Redlegged Earth Mite

                                                                                                          

The Redlegged earth mite is active during the cooler and wetter months of May to November. They hatch in autumn after the first break in the season, RLEM eggs laid during the winter-spring period are orange in colour and about 0.1 mm in length. They are laid singly on the underside of leaves and the bases of host plants. RLEM cause damage to field crops and pastures. Typical mite damage appears as 'silvering' of the attacked foliage but can sometimes be confused with frost damage. RLEM are most damaging to newly establishing pastures and emerging crops, greatly reducing seedling survival and development.

Carefully inspect susceptible pastures and crops from autumn to spring for the presence of mites and evidence of damage. It is especially important to inspect crops regularly in the first three to five weeks after sowing. Mites are best detected feeding on the leaves in the morning or on overcast days. In autumn sprays should be applied after the break of season and after the over summer or diapause eggs have hatched.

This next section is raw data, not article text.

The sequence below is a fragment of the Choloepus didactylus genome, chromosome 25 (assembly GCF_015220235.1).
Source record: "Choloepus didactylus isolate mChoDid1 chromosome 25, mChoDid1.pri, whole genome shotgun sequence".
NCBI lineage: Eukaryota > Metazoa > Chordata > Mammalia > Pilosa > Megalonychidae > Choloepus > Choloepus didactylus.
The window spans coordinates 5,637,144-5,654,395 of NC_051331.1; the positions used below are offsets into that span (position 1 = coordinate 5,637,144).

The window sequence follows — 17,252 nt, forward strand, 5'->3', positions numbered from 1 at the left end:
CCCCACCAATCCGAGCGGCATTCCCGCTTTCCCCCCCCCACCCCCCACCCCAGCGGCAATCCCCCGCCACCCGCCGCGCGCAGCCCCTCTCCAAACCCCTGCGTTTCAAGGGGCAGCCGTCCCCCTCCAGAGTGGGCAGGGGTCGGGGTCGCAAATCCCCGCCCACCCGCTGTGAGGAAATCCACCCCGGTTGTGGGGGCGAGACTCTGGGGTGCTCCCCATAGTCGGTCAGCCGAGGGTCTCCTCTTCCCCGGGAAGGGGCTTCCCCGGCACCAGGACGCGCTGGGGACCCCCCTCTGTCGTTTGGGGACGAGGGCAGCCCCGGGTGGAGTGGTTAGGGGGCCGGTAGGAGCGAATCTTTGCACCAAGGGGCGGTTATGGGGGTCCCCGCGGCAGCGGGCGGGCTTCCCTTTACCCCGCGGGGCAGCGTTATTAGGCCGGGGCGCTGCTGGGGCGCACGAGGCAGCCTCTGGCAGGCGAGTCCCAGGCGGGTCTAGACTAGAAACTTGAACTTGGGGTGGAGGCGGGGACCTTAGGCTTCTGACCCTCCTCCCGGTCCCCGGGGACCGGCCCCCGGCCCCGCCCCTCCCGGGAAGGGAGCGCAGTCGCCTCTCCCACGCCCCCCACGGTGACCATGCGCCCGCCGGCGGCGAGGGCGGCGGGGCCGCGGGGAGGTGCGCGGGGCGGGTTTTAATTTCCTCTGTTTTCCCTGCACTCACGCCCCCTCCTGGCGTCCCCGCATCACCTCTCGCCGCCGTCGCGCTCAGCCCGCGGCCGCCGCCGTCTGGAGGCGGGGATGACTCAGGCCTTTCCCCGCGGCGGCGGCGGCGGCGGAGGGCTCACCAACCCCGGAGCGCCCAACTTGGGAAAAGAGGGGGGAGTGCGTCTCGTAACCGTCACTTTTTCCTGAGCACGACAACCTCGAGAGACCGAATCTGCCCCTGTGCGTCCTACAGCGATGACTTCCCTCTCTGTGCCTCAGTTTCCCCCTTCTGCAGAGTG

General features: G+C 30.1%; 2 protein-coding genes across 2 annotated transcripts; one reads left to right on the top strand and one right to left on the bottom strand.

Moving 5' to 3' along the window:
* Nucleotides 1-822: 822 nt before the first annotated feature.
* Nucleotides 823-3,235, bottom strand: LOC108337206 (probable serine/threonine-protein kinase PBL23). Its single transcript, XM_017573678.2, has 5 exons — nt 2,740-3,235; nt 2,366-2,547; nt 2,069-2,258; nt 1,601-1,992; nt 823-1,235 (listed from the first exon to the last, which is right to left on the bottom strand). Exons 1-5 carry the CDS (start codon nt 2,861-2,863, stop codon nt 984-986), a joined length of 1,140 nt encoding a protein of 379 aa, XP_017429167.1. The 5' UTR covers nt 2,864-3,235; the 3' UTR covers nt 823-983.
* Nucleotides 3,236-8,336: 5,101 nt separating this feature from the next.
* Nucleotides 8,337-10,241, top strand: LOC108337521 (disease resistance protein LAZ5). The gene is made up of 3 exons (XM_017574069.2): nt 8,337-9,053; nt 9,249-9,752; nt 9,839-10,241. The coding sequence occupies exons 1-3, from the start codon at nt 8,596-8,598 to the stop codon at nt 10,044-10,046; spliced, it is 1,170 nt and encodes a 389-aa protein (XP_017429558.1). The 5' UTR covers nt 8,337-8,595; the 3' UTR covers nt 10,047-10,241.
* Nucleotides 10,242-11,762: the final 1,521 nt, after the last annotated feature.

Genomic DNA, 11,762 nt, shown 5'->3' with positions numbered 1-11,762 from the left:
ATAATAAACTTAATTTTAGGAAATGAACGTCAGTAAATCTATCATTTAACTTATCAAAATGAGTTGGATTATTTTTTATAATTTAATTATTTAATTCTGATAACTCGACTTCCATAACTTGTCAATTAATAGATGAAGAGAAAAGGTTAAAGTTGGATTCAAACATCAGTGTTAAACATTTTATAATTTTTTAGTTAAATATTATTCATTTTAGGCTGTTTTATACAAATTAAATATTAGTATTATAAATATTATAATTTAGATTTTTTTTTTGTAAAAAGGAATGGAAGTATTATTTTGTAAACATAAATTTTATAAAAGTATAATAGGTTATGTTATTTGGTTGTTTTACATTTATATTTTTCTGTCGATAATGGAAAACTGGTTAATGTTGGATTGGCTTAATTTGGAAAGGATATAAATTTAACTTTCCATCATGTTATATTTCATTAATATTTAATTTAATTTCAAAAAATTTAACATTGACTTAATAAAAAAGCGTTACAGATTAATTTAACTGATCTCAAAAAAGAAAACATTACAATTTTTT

Spraying:

Autumn sprays:

Controlling first generation RLEM before they have a chance to lay eggs is the only effective way to avoid the need for a second spray. Pesticides should be applied within three weeks of the first appearance of mites, before the adults begin to lay their eggs.

Spring sprays:

Research has shown that one accurately timed spring spray can significantly reduce populations of RLEM the following autumn. This approach works by killing the mites before they start producing eggs in mid-late spring and when there are no eggs left to hatch. Tools such as TIMERITE® can help farmers identify the optimum date for spraying in their area.

If you would like more information on RLEM control or an assessment of your property please ask one of our friendly staff in store.